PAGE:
The Hitch-Hiker’s Guide To The Galaxy (2005)
A while ago I reviewed the TV version of The Hitch-Hiker’s Guide To The Galaxy. I haven’t got around to reviewing the original radio version yet, but I plan to, as it was one of the most acclaimed comedy shows of its era. The show was created and written by Douglas Adams, who invented a science-fiction world that had remarkable flights of fancy, and hugely memorable characters and situations.
The TV version tried to do justice to the book and radio series, but technology had only come so far, and as they say, the pictures are better on the radio. For many years though there had been rumours of a film version, and about 25 years on from the TV version, this finally happened. How would this adapt to the big screen? Firstly, the film starred Martin Freeman, whose career was on the up following the success of The Office.
Freeman played Arthur Dent, a rather ordinary Englishman. One day, his friend Ford Prefect arrives and tells him that Earth is going to be destroyed by the Vogons. Arthur has a somewhat curiously British attitude to this, being mildly disappointed by hearing about the end of the world, rather than completely horrified. Now in space, he is given the Guide, which tells him everything he needs to know about the galaxy, and informs him “don’t panic”, which is easier said than done.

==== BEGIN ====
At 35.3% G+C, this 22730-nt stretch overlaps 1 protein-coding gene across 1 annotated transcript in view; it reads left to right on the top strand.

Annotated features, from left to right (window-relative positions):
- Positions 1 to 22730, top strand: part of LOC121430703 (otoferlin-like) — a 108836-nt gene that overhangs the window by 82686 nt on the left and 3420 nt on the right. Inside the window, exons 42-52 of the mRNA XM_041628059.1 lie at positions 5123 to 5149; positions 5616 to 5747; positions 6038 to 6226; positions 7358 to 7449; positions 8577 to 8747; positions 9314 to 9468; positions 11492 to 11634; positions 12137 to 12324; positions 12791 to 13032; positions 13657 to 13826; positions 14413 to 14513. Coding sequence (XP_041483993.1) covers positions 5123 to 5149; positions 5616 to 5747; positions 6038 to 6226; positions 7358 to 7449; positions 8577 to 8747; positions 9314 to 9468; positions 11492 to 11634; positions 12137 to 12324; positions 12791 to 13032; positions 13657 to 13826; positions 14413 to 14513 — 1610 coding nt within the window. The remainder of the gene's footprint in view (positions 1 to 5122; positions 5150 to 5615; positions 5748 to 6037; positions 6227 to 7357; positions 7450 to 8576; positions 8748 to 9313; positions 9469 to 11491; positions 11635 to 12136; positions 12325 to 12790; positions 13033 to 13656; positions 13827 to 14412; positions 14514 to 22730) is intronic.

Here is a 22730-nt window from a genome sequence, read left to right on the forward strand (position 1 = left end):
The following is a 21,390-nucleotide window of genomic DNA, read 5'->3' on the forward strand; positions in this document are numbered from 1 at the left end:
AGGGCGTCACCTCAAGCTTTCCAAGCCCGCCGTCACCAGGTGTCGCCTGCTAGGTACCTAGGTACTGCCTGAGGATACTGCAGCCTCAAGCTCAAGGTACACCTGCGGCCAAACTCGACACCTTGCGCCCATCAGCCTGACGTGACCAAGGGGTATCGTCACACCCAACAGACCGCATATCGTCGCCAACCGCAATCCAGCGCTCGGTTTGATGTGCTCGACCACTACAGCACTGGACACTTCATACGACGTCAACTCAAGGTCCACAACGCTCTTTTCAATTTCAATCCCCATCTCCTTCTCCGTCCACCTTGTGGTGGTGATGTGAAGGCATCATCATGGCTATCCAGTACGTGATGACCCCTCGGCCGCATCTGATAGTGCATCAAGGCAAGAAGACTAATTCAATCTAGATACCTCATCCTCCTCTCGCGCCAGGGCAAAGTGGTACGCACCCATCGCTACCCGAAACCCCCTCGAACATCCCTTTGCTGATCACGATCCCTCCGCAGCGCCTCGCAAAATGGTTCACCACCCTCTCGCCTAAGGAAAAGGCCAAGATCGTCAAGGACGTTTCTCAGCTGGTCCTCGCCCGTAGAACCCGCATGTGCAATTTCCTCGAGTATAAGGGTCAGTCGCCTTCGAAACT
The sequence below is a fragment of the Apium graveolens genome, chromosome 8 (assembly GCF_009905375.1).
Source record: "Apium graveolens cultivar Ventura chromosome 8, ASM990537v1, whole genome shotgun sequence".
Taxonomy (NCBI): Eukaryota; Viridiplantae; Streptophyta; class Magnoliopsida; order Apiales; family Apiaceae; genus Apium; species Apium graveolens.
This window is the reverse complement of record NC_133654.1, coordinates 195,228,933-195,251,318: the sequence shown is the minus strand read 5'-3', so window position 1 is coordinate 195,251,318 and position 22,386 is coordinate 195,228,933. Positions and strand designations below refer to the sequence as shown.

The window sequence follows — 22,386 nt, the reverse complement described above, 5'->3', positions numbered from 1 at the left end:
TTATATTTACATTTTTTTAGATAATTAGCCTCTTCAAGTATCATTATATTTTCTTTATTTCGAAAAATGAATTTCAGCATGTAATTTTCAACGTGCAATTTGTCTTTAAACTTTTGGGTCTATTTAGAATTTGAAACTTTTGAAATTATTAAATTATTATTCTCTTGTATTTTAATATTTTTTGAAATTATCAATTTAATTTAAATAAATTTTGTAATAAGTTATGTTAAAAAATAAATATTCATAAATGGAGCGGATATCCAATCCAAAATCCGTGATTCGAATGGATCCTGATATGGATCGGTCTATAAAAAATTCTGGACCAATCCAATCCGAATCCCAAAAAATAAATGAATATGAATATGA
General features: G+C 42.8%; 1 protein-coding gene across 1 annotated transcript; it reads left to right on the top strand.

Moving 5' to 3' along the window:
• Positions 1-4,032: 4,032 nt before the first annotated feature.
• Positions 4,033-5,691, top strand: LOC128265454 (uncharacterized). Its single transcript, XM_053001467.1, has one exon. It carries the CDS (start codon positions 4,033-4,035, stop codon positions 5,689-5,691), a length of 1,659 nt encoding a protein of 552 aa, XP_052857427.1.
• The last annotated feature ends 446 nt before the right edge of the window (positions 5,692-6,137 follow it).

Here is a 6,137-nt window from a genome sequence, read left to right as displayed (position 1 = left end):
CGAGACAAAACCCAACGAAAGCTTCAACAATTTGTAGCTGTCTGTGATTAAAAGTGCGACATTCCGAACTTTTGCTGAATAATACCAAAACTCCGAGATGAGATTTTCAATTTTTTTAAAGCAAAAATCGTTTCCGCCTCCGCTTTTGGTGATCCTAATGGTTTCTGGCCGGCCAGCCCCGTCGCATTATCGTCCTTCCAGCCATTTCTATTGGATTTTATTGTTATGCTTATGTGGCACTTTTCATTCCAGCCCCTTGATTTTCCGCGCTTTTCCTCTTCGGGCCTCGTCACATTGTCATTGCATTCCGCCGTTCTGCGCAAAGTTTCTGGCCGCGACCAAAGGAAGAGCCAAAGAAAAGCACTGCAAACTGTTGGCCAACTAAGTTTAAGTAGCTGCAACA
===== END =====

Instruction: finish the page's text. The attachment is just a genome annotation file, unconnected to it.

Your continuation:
The voice of the Guide is important as this needs to be informative and reassuring, and Stephen Fry delivered in this area. Unlike the TV version, the animated sequences were computer-generated. Arthur also encounters Zaphod Beeblebrox, who is the president of the galaxy, Marvin the Paranoid Android, Slartibartfast, and his old friend Trillian (Zooey Deschanel), and having enjoyed her films, it was good seeing her here.
There was also a brief appearance from Simon Jones, who played Arthur in the original radio and TV series. Realising that he’s going around on a spaceship makes Arthur ponder the meaning of everything, if only he had a spare 7½ million years to think about it, he might get close to an answer. The DVD has two discs as there as so many extras, including a lengthy making of, and some deleted scenes.
Of course, there has been plenty of debate from fans as to whether this is a worthy addition to the series, and that you had to be familiar with the characters to be able to grasp most of what was happening, but at least they had a go, and you won’t find a more mixed response to a film from critics than this one. This was clearly an ambitious film though. The only conclusion to take from all this is so long, and thanks for all the towels.